A design consultant has been appointed to create two single-span footbridges on a busy inter-city route.
Public safety concerns have prompted Cork County Council to prioritise the construction of pedestrian amenities in Castlemartyr village.
The proposed bridges will cross the River Kiltha on the Cork-Waterford-Rosslare N25 road at an intersection with the Mogeely/ Ladysbridge local road.
Over 15,000 vehicles daily pass through the village where existing footpaths are less than 1m-wide.
The proposed footbridges across the River Kiltha have completed the public consultation process and the council said it hopes to complete ground investigations throughout June.
Transport Infrastructure Ireland will provide funding, which has yet to be fully determined.
The finished works are expected to be incorporated into current €3m road and footpath restoration works under way in Castlemartyr. The small village handles over 15,000 vehicles per day.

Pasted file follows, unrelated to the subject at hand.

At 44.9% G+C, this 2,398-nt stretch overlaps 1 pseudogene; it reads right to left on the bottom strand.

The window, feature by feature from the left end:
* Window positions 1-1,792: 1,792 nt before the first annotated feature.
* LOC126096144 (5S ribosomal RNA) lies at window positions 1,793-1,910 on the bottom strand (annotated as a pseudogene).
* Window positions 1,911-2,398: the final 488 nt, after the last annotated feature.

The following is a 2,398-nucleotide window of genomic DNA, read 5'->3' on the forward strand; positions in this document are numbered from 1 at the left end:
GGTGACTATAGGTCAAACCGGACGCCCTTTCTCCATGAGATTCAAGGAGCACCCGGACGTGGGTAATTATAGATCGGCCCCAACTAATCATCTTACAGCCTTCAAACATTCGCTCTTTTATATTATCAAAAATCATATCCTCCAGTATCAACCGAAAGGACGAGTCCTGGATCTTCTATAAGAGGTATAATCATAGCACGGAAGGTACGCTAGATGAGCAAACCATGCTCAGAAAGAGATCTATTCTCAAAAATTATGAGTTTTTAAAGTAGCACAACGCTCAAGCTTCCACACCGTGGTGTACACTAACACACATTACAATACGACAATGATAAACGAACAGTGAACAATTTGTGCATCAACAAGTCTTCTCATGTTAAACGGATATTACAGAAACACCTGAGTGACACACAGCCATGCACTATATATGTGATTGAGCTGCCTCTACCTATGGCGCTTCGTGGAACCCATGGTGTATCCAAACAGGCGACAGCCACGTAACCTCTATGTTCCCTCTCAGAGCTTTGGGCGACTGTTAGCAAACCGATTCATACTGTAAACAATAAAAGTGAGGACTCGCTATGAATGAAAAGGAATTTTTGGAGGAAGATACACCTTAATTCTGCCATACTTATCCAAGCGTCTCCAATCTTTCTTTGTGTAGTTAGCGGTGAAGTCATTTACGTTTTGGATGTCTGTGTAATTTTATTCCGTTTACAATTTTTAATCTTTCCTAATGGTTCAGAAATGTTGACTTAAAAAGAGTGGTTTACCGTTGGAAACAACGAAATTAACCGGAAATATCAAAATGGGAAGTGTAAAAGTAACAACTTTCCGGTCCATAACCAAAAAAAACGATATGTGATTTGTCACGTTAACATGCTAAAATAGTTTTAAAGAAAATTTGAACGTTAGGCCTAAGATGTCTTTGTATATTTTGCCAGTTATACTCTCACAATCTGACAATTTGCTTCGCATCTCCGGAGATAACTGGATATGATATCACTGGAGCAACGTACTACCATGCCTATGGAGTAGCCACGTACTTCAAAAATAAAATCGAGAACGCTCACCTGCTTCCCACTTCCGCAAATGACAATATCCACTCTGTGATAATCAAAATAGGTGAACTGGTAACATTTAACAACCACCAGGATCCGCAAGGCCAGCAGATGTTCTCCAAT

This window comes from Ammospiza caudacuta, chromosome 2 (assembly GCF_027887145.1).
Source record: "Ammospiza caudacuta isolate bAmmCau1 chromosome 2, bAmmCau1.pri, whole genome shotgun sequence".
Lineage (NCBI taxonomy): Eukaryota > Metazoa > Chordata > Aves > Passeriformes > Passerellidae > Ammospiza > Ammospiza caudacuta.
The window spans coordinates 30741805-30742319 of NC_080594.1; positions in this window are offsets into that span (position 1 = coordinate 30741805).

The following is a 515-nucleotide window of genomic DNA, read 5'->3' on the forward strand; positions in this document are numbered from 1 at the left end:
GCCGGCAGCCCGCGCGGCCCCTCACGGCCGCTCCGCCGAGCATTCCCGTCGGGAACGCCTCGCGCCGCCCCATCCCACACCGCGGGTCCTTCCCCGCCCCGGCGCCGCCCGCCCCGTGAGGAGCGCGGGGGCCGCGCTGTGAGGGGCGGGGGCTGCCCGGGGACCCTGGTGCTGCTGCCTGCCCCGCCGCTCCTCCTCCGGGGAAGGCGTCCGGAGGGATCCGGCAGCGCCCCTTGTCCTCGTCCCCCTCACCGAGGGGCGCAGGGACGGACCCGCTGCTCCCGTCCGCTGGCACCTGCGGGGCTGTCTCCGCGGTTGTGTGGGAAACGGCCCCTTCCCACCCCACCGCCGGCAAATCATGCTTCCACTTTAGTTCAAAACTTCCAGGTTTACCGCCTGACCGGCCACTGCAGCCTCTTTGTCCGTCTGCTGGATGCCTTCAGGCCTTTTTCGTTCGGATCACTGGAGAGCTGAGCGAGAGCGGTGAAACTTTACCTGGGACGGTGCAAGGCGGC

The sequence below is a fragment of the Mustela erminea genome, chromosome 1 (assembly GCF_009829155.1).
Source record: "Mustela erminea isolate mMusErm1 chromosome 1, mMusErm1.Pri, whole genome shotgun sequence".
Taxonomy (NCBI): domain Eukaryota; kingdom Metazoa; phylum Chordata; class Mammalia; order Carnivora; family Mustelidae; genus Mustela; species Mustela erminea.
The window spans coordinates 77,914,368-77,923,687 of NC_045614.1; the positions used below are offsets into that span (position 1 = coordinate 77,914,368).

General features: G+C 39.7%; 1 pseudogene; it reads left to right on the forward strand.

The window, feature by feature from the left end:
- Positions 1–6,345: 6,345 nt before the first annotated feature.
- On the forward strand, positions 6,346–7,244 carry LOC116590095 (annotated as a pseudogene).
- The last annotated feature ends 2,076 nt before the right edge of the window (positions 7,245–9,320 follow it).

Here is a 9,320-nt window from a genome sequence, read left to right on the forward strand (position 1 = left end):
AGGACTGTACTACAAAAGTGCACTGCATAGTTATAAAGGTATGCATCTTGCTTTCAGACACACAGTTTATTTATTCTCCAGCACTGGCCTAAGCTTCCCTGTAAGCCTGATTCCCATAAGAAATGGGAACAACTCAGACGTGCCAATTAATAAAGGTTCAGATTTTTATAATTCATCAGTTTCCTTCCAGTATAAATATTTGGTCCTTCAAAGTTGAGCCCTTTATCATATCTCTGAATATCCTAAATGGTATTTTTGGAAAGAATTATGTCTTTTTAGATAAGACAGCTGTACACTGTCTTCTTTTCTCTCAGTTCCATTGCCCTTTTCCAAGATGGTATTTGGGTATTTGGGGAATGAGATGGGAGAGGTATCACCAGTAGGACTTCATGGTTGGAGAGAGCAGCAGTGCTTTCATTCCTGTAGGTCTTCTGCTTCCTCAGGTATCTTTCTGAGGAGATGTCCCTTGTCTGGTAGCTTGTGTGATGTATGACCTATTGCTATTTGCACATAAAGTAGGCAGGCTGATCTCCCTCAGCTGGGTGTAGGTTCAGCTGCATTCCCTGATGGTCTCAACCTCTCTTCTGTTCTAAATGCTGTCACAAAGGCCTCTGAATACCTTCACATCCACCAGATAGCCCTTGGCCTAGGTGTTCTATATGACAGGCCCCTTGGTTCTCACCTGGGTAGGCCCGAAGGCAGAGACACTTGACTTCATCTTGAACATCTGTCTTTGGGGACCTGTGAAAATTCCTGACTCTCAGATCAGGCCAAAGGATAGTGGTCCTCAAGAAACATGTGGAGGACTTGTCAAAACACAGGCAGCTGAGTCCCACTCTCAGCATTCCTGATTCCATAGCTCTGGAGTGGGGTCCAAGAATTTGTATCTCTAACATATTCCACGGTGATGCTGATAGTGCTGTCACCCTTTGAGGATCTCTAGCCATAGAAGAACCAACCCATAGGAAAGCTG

With increased traffic lane requirements completed, council officials fear pedestrians are at risk of being struck by the mirrors of passing cars or HGVs.
Pedestrians are forced to step onto the carriageway when other pedestrians approach while there are also reported difficulties negotiating wheelchairs or prams.
Furthermore, most of the village’s population live on the eastern side of the bridge and have to cross the river to access shops and amenities.
The proposed installations include a bank-to-bank clear span of 10m at each location and a 1.4m-high railing for cyclists.
A deck width of 2m will allow shared pedestrian and cycle space, while vertical guard rails will prevent climbing.
Councillor at an East Cork Municipal District meeting unanimously welcomed the development, with Cllr Danielle Twomey saying the footbridge scheme would “mean so much to many people”.
Meanwhile, the council has also commenced the design process for a footbridge spanning the Dissour river at the eastern approach to the neighbouring village of Killeagh, also on the Rosslare euro-route.
The road spanning the river has no footpath on one side, compelling pedestrians either to cross the N25 and an adjoining road or remain vulnerable to heavy traffic.
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